Permanence and stability for disabled looked after children
This Insight, written by Dr Claire Baker, Senior Policy Manager, National Care Advisory Service (part of Catch22), examines permanence and stability for disabled looked after children. It was completed in partnership with the Looked After Children Strategic Implementation Group.
- Disabled children constitute a significant group in the looked after system. There is evidence that they are more likely to be looked after, remain in care for longer and have a higher risk of being placed inappropriately in comparison to non-disabled children.
- Whilst in care there may be particular barriers to achieving permanency and stability for disabled looked after children.
- To improve good practice in relation to disabled looked after children social services should establish monitoring systems to identify all disabled looked after children to establish numbers, where children are placed and how things are going, especially in relation to contacts and communication with disabled children.
- Disabled children are less likely to return home and those who do return home later; to prevent delay the plan must be acted upon earlier and adequate support put in place.
- It can be difficult to find adopters for some disabled children. Those who are adopted tend to be older and adopted by their carers; services need to ensure fewer obstacles
to foster carer adoption.
- Long term foster care offers a permanent base for many disabled looked after children but there remain issues over stability, particularly as children approach adulthood.
Like all looked after children, those who are disabled demand and deserve good practice. This review looks at evidence on the experiences of disabled looked after children in relation to permanence and placement stability in the care system. It examines if there are any particular difficulties in pursuing permanency and good practice for disabled looked after children. In doing so it deals with the types of placements on offer to disabled children, reasons for stability or the lack of it within these settings, and the ways in which stability might be improved. It is based on the premise that stability in children’s lives leads to better outcomes.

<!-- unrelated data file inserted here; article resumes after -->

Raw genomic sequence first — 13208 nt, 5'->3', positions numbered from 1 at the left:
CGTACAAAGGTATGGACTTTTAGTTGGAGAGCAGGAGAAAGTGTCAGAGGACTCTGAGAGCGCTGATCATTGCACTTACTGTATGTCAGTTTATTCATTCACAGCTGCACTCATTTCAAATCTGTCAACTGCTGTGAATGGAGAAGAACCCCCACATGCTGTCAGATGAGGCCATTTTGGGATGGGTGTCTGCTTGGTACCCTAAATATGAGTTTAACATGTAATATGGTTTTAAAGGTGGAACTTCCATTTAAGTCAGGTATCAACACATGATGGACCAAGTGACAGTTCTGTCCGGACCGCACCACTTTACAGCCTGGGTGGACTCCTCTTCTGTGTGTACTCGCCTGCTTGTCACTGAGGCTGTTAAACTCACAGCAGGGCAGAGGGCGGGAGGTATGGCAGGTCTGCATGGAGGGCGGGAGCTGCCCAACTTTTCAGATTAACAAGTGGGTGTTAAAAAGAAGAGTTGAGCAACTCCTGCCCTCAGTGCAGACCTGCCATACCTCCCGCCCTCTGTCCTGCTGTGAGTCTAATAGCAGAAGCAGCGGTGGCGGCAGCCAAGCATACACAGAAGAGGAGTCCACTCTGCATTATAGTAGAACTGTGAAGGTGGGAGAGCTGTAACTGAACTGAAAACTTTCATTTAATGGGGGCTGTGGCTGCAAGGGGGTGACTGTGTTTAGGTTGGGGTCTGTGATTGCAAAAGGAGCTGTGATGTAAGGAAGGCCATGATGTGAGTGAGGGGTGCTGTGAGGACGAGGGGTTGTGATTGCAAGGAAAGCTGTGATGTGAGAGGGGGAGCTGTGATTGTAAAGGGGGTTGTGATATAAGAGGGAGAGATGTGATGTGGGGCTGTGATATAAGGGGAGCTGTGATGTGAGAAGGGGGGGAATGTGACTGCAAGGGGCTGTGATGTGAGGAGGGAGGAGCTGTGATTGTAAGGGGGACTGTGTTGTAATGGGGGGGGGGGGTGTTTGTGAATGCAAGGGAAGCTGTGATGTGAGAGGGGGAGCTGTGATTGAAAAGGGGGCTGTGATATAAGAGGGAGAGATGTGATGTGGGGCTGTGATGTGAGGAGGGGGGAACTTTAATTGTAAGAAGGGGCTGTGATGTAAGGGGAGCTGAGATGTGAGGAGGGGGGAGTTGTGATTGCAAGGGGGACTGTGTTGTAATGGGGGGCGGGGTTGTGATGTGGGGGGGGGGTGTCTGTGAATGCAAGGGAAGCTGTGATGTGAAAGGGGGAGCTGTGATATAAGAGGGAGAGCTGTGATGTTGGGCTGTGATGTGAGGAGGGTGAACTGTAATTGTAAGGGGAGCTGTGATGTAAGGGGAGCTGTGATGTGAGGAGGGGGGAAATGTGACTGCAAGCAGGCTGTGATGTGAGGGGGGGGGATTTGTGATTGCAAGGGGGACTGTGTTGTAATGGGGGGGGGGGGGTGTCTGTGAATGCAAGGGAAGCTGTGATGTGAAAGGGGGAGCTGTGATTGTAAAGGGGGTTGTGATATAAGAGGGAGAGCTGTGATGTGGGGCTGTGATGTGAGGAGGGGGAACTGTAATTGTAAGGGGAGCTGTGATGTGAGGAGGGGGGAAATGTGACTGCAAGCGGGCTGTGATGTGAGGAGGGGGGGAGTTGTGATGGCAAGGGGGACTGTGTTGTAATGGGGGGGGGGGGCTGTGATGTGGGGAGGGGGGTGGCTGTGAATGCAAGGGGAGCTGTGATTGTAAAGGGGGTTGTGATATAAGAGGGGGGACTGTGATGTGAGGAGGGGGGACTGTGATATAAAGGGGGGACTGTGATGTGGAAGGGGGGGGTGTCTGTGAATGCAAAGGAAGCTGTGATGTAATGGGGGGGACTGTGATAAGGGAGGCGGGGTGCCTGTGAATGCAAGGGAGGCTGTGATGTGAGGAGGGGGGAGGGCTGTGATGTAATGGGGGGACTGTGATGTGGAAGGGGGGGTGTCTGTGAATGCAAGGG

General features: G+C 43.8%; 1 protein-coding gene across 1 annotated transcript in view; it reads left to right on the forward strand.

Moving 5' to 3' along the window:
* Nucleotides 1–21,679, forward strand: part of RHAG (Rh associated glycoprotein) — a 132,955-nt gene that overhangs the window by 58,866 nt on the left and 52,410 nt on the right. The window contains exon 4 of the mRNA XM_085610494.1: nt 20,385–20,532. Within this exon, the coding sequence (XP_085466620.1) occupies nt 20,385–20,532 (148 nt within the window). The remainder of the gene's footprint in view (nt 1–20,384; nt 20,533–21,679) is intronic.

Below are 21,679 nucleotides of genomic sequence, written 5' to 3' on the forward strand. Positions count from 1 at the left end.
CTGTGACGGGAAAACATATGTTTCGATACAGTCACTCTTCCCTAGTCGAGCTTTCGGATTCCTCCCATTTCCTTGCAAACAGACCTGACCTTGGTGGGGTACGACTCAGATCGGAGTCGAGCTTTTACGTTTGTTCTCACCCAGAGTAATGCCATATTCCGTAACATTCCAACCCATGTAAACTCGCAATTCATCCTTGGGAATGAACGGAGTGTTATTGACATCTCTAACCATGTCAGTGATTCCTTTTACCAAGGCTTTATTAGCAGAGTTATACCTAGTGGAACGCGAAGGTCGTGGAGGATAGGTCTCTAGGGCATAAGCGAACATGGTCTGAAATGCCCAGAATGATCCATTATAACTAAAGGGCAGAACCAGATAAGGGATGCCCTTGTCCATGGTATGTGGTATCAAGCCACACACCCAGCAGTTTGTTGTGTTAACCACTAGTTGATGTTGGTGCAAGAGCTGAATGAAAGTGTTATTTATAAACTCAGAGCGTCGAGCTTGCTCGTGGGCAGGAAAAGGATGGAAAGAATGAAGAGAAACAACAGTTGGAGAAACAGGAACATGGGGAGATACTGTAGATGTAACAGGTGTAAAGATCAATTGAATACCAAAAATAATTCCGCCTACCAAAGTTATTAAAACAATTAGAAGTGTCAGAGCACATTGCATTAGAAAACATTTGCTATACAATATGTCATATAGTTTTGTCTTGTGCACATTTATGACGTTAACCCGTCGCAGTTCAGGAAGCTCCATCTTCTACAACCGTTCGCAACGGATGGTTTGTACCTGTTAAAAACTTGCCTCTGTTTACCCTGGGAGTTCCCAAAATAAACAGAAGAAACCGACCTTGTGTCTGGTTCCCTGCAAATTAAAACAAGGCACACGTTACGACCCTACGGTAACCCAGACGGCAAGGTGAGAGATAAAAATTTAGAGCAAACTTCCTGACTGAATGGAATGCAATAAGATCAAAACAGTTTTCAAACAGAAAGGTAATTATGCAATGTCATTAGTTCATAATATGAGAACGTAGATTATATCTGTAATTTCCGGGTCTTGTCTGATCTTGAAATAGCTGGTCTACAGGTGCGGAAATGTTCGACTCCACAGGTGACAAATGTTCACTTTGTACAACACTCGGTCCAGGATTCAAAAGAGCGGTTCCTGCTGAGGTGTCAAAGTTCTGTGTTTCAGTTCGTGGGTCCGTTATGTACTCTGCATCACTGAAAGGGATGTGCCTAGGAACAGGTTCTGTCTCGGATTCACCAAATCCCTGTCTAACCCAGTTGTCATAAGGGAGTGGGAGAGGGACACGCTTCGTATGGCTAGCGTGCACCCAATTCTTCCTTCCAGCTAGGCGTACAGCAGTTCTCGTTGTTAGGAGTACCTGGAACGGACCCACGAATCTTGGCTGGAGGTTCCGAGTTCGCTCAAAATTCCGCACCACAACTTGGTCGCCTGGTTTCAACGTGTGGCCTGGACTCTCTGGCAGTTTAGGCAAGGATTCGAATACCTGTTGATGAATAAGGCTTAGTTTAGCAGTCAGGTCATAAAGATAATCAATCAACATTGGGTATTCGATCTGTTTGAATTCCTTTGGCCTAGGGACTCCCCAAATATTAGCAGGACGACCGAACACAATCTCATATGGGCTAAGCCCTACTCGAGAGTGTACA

Looked after children in the UK
In the UK the latest figures show that there are around 88,000 young people in the care of their respective local authorities at any one time. England has the largest actual number of children in care whilst Scotland has the highest rate of children in care, in part explained by the Scottish practice of including in the statistics children who are on supervision orders but placed at home with their parents. Most disabled children who are in foster care are looked after not because of their disability, although this may be a contributing factor, but for the same reasons as other looked after children, namely reasons associated with abuse and neglect (Sinclair et al, 2005).
In all four countries, the policy is to keep the number of young people entering care to a minimum and to limit time spent in care. The length of time a child spends in care varies. Many children enter care for short periods: one study showed that nearly a third of those who ceased to be looked after in a year had spent less than a month in care and just under half leave the system within a year of arrival. However, once a child has been looked after for a year or more the chance of leaving within the next year is low (Sinclair et al, 2007).
The pathways individual children take within the care system differ; some are placed at home or return home; some are adopted and others remain in care placements for the rest of their childhood. For children and young people who need to grow up within the care system, the aim is to provide them with stability and a permanent home.
There are differences in where the children are placed in the different countries as can be seen when looking at statistics from England and Scotland. Information on England shows the majority of the 64,400 young people in care are placed in foster care (73%) with a much smaller proportion (14%) in residential care and small numbers (6%) placed at home with parents. In contrast, of the 15,892 looked after children in Scotland, 39% were living at home, only 31% were looked after by foster carers or prospective adopters, and nine per cent were in residential care. Such differences should be taken into account when looking at research on looked after children from different countries.